The company behind the $20 billion Hudson Yards development on Manhattan's West Side expects economic activity there to eventually rival the gross domestic product of Iceland.
Crain's New York is reporting that the company behind the $20 billion Hudson Yards development on Manhattan's West Side expects economic activity there to eventually rival the gross domestic product of Iceland, according to an analysis released Monday.
Related Cos. is aiming to finish the project between West 30th and West 34th streets—which includes 10.4 million square feet of office space, eight residential buildings, a cultural center and retail—by 2025. A study commissioned by the developer indicated that total economic output of the companies projected to occupy Hudson Yards will contribute $18.9 billion to the city's gross domestic product. Iceland's gross domestic product is $15.3 billion.
"Ten years ago, New York City placed a very large bet on the development of Hudson Yards," the study said. "Three years into a 14-year construction program ... the bet is beginning to pay off."
The economic analysis was conducted by Manhattan consulting firm Appleseed, and was broken out into three sections including a variety of stats and predictions.
During the 14-year build-out period, for example, the report estimated that 2,767 construction jobs would be created annually. Once the complex is fully operational, Hudson Yards is expected to be home to 56,000 full-time employees earning an annual total of $9.8 billion, or an average of more than $175,000 per worker. The report also detailed the money that will go to the Metropolitan Transportation Authority, which owns the rail yards underneath a platform on which most of Hudson Yards will be built.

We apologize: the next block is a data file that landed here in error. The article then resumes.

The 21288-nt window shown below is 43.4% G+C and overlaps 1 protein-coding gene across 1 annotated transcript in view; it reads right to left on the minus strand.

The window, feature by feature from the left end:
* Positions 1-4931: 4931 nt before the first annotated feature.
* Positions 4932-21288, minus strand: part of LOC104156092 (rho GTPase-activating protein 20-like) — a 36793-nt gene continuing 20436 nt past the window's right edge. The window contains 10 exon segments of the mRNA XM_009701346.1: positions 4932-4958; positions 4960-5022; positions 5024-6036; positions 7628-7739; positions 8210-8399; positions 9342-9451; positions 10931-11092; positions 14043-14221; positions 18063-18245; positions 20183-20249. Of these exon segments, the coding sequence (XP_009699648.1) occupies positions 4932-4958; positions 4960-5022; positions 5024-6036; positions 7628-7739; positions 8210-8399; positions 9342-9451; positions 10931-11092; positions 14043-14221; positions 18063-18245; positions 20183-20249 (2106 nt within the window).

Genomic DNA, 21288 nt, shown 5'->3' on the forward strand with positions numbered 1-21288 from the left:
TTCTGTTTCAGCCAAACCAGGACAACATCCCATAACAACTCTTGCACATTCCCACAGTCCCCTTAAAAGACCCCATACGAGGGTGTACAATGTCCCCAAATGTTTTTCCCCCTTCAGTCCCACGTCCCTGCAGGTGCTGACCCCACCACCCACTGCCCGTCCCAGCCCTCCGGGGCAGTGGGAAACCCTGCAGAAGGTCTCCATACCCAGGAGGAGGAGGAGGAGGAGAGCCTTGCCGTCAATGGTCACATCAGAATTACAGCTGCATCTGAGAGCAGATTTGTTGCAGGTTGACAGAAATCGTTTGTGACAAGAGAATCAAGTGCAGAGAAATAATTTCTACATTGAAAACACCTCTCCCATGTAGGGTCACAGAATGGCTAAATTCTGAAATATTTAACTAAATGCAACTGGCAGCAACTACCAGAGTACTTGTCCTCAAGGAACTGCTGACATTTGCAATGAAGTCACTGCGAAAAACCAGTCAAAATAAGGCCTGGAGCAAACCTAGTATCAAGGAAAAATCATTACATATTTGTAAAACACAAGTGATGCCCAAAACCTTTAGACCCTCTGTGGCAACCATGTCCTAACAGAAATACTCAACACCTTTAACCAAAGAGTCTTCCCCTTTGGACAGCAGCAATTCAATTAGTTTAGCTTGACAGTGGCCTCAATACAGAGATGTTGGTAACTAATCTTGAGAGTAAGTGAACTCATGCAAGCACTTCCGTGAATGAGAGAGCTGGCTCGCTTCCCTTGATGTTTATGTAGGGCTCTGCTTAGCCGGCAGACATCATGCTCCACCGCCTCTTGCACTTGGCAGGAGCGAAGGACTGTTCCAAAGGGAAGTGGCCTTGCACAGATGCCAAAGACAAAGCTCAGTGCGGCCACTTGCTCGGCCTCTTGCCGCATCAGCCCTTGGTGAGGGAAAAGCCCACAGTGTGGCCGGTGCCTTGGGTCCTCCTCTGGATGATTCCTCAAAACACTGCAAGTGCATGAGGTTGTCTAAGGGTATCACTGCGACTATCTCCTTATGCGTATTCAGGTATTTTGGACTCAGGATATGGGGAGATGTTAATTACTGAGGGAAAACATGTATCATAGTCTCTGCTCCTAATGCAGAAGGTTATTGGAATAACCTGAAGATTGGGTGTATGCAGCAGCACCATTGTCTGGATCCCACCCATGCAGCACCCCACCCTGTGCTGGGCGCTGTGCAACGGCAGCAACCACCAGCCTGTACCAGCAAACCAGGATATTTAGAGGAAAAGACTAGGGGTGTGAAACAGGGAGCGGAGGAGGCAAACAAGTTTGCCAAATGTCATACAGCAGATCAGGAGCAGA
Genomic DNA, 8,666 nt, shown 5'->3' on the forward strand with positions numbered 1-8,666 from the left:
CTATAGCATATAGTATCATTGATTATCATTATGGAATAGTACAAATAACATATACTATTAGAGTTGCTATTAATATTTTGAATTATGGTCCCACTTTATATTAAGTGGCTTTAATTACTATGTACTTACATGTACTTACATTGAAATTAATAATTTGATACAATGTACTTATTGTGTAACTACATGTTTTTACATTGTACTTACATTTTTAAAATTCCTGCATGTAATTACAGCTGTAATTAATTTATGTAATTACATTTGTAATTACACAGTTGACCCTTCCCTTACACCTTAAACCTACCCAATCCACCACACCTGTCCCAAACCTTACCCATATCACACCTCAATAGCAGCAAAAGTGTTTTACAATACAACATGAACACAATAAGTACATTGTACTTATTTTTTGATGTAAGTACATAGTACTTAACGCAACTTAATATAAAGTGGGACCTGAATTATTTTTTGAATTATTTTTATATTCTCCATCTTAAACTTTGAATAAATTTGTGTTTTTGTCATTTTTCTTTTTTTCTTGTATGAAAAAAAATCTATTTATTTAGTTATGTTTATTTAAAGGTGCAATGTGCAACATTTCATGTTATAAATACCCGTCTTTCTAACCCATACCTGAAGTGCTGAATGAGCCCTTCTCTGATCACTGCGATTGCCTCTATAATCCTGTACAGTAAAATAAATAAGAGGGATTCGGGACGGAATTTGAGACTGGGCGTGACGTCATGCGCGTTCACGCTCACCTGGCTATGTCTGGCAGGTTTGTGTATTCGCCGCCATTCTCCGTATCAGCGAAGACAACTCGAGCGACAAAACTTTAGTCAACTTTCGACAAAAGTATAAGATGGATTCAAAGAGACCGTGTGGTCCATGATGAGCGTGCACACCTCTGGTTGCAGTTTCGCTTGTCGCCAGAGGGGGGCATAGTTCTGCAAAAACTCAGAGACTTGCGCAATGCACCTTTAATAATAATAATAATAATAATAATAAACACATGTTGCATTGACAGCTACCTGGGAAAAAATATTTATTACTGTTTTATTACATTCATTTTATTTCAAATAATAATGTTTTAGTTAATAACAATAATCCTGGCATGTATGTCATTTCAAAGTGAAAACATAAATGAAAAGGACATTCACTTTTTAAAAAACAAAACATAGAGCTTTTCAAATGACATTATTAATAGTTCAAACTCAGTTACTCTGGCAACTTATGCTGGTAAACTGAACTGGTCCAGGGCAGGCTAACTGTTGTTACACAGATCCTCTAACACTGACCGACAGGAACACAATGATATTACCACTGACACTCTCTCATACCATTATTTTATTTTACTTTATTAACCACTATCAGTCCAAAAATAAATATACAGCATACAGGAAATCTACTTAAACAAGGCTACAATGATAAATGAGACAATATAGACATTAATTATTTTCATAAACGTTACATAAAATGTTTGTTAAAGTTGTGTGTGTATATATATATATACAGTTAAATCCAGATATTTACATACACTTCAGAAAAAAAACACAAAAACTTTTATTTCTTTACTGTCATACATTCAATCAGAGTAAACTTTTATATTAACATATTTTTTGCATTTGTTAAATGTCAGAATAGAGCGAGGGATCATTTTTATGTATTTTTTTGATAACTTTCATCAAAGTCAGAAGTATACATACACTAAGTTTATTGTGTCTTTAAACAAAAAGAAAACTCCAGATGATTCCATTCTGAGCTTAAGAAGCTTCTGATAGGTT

During the construction period, Related will fork over a total of $1.8 billion in lease payments to the MTA. Once the project is complete, those payments will be $89 million annually. The developer will also give the authority payments in lieu of taxes totaling $68 million each year that the city will use to pay down its portion of the debt service for the No. 7 train extension, which opened late last year but has since encountered water leaks.
Economist James Parrott of the Fiscal Policy Institute questioned several of the report's underlying assumptions. For one, he noted that many of the jobs and companies slated to move into Hudson Yards already exist in New York. And shifting economic activity to Hudson Yards from other places in the city would not actually boost the Big Apple's output. In addition, the report does not mention the value of property-tax breaks the city is doling out at Hudson Yards, which could amount to billions of dollars in foregone revenue.
“A more thorough report on the economic and fiscal impact of Hudson Yards would have tallied up the value of the property-tax breaks, and would have been more circumspect about taking credit for the personal income taxes paid by workers whose jobs were moved there from other locations in New York City,” Parrott said via email.
Many projections in the report are also contingent on a host of economic indicators in the city, including demand for Class A office space. Out of the 10.4 million square feet Related will have to lease up, so far it has locked in commitments from tenants for 4 million square feet.
Source: Crain's New York
The full report can be viewed below:
Hudson Yards Economic Impact Report by crainsnewyork